I did think about posting on the UK's budget, our not particularly inspiring Chancellor (who read the budget 'with all the excitement of a man reading out a telephone directory', and the fate of non-doms tonight, but I think I'll keep clear of UK politics.
Better to comment on the US elections instead. Whilst the choice of candidates doesn't seem to have inspired all US commentators, I've found it quite gripping. And I'm envious of the choice in political directions that the US' population is being given.
Having said that, and perhaps it's just that we're receiving more coverage of the Democrats' contest, I'm surprised at the strength of anti-capitalist sentiment that has been expressed at times -for example, Hilary Clinton's questioning whether theories underpinning free trade still hold true in the era of globalisation.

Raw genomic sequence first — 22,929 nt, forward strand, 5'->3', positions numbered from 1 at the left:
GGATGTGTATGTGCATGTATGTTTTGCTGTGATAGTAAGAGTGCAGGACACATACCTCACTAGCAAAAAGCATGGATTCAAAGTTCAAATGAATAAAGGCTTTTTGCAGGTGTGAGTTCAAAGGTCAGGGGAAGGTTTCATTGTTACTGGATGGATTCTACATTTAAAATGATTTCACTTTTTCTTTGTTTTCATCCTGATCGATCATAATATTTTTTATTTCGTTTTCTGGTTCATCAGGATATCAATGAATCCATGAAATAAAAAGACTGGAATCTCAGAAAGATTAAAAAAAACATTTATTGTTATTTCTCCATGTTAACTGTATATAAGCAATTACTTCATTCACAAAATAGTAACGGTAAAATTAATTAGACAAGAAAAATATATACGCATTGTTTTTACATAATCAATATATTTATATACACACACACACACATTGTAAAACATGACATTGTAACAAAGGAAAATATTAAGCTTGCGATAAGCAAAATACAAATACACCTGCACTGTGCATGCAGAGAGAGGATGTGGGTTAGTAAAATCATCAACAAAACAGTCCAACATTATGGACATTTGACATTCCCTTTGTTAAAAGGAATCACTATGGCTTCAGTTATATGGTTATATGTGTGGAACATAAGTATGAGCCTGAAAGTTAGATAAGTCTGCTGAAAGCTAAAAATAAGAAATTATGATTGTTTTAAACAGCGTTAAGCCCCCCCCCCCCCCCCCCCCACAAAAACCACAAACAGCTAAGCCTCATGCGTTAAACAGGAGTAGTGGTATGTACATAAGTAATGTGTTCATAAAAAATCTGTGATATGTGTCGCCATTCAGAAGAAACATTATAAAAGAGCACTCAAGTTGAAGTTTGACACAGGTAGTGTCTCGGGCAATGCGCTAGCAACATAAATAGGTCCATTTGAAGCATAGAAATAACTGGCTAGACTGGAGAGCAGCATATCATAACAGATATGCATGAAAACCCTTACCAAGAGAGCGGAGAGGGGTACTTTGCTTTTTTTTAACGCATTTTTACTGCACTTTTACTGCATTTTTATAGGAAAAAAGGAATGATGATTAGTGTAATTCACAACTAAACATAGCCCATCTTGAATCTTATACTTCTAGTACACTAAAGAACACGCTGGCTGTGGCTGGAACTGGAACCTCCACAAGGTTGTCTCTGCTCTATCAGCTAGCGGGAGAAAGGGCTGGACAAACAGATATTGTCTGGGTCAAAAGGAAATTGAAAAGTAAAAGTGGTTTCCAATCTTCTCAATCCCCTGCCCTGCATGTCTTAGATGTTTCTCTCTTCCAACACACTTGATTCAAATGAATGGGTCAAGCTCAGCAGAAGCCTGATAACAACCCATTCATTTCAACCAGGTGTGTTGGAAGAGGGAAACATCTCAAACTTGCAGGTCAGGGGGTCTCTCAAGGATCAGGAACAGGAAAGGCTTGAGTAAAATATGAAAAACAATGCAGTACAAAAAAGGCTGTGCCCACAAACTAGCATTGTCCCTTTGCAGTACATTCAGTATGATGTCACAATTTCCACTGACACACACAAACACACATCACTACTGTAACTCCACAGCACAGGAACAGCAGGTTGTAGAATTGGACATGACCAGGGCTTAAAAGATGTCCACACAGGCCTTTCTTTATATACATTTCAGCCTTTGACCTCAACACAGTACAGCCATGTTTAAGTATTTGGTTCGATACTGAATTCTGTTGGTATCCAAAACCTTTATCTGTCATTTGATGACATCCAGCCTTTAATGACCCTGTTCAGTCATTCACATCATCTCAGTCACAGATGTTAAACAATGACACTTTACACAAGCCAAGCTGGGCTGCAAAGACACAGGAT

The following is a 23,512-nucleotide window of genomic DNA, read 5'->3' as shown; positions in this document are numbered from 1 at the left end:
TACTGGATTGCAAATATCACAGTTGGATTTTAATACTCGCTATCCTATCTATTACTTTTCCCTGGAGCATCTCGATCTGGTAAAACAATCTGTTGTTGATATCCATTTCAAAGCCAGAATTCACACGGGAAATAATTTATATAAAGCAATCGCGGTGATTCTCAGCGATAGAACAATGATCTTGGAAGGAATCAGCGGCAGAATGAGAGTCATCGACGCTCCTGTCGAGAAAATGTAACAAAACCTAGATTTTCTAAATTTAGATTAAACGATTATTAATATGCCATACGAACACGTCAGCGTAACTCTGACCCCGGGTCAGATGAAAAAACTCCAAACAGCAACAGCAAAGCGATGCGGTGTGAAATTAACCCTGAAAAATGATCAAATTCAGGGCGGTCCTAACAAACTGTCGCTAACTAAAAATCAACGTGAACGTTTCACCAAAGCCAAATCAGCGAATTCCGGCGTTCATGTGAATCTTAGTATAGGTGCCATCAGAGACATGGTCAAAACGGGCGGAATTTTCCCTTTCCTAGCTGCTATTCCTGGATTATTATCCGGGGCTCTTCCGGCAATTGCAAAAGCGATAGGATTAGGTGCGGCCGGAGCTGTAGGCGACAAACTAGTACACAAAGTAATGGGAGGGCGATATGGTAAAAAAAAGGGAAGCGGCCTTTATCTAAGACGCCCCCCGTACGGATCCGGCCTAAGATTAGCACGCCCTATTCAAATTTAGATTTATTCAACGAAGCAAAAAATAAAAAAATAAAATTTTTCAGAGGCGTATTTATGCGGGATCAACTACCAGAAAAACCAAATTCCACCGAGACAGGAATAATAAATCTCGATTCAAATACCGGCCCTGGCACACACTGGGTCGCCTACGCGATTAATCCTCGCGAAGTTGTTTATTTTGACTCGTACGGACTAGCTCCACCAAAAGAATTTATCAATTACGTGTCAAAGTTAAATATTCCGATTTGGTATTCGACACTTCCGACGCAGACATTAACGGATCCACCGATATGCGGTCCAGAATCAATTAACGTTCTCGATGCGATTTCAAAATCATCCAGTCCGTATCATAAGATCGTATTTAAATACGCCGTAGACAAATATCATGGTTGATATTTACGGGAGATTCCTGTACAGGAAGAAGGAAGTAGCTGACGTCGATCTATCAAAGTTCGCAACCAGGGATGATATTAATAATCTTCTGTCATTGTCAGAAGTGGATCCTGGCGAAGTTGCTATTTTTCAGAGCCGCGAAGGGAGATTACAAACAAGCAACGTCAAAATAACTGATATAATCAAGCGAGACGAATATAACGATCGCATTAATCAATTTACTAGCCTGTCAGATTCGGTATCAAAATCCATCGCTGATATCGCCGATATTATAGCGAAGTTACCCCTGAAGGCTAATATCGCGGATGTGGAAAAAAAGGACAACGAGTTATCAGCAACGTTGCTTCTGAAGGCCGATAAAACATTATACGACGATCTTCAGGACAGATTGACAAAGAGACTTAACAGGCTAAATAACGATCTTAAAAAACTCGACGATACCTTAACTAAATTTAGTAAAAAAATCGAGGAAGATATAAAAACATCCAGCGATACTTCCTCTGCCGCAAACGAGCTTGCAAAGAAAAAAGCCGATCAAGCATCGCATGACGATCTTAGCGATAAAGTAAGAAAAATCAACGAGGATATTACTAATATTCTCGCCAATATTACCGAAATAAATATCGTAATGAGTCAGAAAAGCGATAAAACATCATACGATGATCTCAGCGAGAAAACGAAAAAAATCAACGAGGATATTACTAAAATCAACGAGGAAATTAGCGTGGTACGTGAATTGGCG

In his Business Week podcast, The Welch Way, Jack Welch has been talking about why capitalism and business gets such bad press from politicians and others, particularly during the primary season:
"A corporation is so impersonal. It conjures up in your mind bricks and mortar, big skyscrapers, guys in suits. Every negative image you can think of comes up. This gives people free range to go at it."
"In big oil - think of people finding it, in the oil rigs, fighting like hell the rough seas. In big pharma - thousands of people working to cure AIDS, cure cancer, working late in the labs. The people writing about evil corporations - they work for corporations!"